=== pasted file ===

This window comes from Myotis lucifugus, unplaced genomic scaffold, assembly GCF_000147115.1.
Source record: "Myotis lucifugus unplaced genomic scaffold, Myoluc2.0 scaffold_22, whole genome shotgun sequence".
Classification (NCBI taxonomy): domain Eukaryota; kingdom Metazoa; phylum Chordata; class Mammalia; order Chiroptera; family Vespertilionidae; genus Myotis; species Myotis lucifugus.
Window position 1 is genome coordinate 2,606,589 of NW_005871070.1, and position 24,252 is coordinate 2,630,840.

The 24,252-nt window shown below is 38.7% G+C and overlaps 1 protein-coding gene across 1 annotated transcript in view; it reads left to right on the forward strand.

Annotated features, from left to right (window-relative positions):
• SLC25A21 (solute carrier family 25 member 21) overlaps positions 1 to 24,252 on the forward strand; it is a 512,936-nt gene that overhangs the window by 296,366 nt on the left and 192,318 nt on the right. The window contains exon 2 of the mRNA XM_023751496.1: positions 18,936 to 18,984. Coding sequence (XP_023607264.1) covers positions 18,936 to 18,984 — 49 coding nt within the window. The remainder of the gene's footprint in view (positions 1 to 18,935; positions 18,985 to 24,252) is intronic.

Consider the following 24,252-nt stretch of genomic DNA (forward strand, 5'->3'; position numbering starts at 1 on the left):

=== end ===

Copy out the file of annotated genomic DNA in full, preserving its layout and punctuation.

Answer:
This window comes from Myotis lucifugus, unplaced genomic scaffold, assembly GCF_000147115.1.
Source record: "Myotis lucifugus unplaced genomic scaffold, Myoluc2.0 scaffold_22, whole genome shotgun sequence".
Classification (NCBI taxonomy): domain Eukaryota; kingdom Metazoa; phylum Chordata; class Mammalia; order Chiroptera; family Vespertilionidae; genus Myotis; species Myotis lucifugus.
Window position 1 is genome coordinate 2,606,589 of NW_005871070.1, and position 24,252 is coordinate 2,630,840.

The 24,252-nt window shown below is 38.7% G+C and overlaps 1 protein-coding gene across 1 annotated transcript in view; it reads left to right on the forward strand.

Annotated features, from left to right (window-relative positions):
• SLC25A21 (solute carrier family 25 member 21) overlaps positions 1 to 24,252 on the forward strand; it is a 512,936-nt gene that overhangs the window by 296,366 nt on the left and 192,318 nt on the right. The window contains exon 2 of the mRNA XM_023751496.1: positions 18,936 to 18,984. Coding sequence (XP_023607264.1) covers positions 18,936 to 18,984 — 49 coding nt within the window. The remainder of the gene's footprint in view (positions 1 to 18,935; positions 18,985 to 24,252) is intronic.

Consider the following 24,252-nt stretch of genomic DNA (forward strand, 5'->3'; position numbering starts at 1 on the left):